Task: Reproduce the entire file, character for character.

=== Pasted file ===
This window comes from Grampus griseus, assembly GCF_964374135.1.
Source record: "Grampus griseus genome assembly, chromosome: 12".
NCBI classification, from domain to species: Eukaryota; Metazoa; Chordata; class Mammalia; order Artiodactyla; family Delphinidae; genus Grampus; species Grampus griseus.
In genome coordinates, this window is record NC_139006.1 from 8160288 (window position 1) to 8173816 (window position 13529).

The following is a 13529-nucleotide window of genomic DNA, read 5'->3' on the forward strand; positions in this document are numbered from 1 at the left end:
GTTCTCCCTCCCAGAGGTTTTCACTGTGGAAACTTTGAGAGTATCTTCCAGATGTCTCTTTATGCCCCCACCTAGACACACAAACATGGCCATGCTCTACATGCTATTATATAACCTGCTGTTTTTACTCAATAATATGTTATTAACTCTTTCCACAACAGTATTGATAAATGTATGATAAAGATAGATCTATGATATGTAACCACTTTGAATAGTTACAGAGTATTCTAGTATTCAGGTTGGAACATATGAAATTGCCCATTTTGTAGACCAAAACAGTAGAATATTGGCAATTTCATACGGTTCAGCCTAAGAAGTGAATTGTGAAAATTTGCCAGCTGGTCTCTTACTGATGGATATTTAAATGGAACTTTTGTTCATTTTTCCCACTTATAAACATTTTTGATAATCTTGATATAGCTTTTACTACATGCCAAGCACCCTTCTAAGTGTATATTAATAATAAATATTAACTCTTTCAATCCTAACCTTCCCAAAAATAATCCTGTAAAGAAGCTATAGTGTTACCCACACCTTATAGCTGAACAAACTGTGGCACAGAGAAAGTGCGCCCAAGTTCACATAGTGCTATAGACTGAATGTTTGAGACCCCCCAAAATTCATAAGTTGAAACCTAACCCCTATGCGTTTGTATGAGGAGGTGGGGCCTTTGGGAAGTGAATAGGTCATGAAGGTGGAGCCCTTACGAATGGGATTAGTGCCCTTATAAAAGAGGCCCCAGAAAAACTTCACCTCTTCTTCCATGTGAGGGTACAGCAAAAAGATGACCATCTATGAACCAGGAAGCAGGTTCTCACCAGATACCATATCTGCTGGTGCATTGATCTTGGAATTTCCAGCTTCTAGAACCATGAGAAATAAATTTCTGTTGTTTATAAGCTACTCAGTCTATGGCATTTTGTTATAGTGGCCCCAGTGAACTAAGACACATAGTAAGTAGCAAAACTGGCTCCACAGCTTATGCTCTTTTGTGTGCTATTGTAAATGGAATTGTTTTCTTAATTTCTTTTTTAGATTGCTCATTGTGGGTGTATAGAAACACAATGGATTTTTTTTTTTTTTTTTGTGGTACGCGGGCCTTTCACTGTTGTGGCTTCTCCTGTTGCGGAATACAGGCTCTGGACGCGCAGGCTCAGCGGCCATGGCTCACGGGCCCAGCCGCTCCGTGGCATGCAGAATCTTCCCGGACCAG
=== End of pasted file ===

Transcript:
This window comes from Grampus griseus, assembly GCF_964374135.1.
Source record: "Grampus griseus genome assembly, chromosome: 12".
NCBI classification, from domain to species: Eukaryota; Metazoa; Chordata; class Mammalia; order Artiodactyla; family Delphinidae; genus Grampus; species Grampus griseus.
In genome coordinates, this window is record NC_139006.1 from 8160288 (window position 1) to 8173816 (window position 13529).

The following is a 13529-nucleotide window of genomic DNA, read 5'->3' on the forward strand; positions in this document are numbered from 1 at the left end:
GTTCTCCCTCCCAGAGGTTTTCACTGTGGAAACTTTGAGAGTATCTTCCAGATGTCTCTTTATGCCCCCACCTAGACACACAAACATGGCCATGCTCTACATGCTATTATATAACCTGCTGTTTTTACTCAATAATATGTTATTAACTCTTTCCACAACAGTATTGATAAATGTATGATAAAGATAGATCTATGATATGTAACCACTTTGAATAGTTACAGAGTATTCTAGTATTCAGGTTGGAACATATGAAATTGCCCATTTTGTAGACCAAAACAGTAGAATATTGGCAATTTCATACGGTTCAGCCTAAGAAGTGAATTGTGAAAATTTGCCAGCTGGTCTCTTACTGATGGATATTTAAATGGAACTTTTGTTCATTTTTCCCACTTATAAACATTTTTGATAATCTTGATATAGCTTTTACTACATGCCAAGCACCCTTCTAAGTGTATATTAATAATAAATATTAACTCTTTCAATCCTAACCTTCCCAAAAATAATCCTGTAAAGAAGCTATAGTGTTACCCACACCTTATAGCTGAACAAACTGTGGCACAGAGAAAGTGCGCCCAAGTTCACATAGTGCTATAGACTGAATGTTTGAGACCCCCCAAAATTCATAAGTTGAAACCTAACCCCTATGCGTTTGTATGAGGAGGTGGGGCCTTTGGGAAGTGAATAGGTCATGAAGGTGGAGCCCTTACGAATGGGATTAGTGCCCTTATAAAAGAGGCCCCAGAAAAACTTCACCTCTTCTTCCATGTGAGGGTACAGCAAAAAGATGACCATCTATGAACCAGGAAGCAGGTTCTCACCAGATACCATATCTGCTGGTGCATTGATCTTGGAATTTCCAGCTTCTAGAACCATGAGAAATAAATTTCTGTTGTTTATAAGCTACTCAGTCTATGGCATTTTGTTATAGTGGCCCCAGTGAACTAAGACACATAGTAAGTAGCAAAACTGGCTCCACAGCTTATGCTCTTTTGTGTGCTATTGTAAATGGAATTGTTTTCTTAATTTCTTTTTTAGATTGCTCATTGTGGGTGTATAGAAACACAATGGATTTTTTTTTTTTTTTTTGTGGTACGCGGGCCTTTCACTGTTGTGGCTTCTCCTGTTGCGGAATACAGGCTCTGGACGCGCAGGCTCAGCGGCCATGGCTCACGGGCCCAGCCGCTCCGTGGCATGCAGAATCTTCCCGGACCAG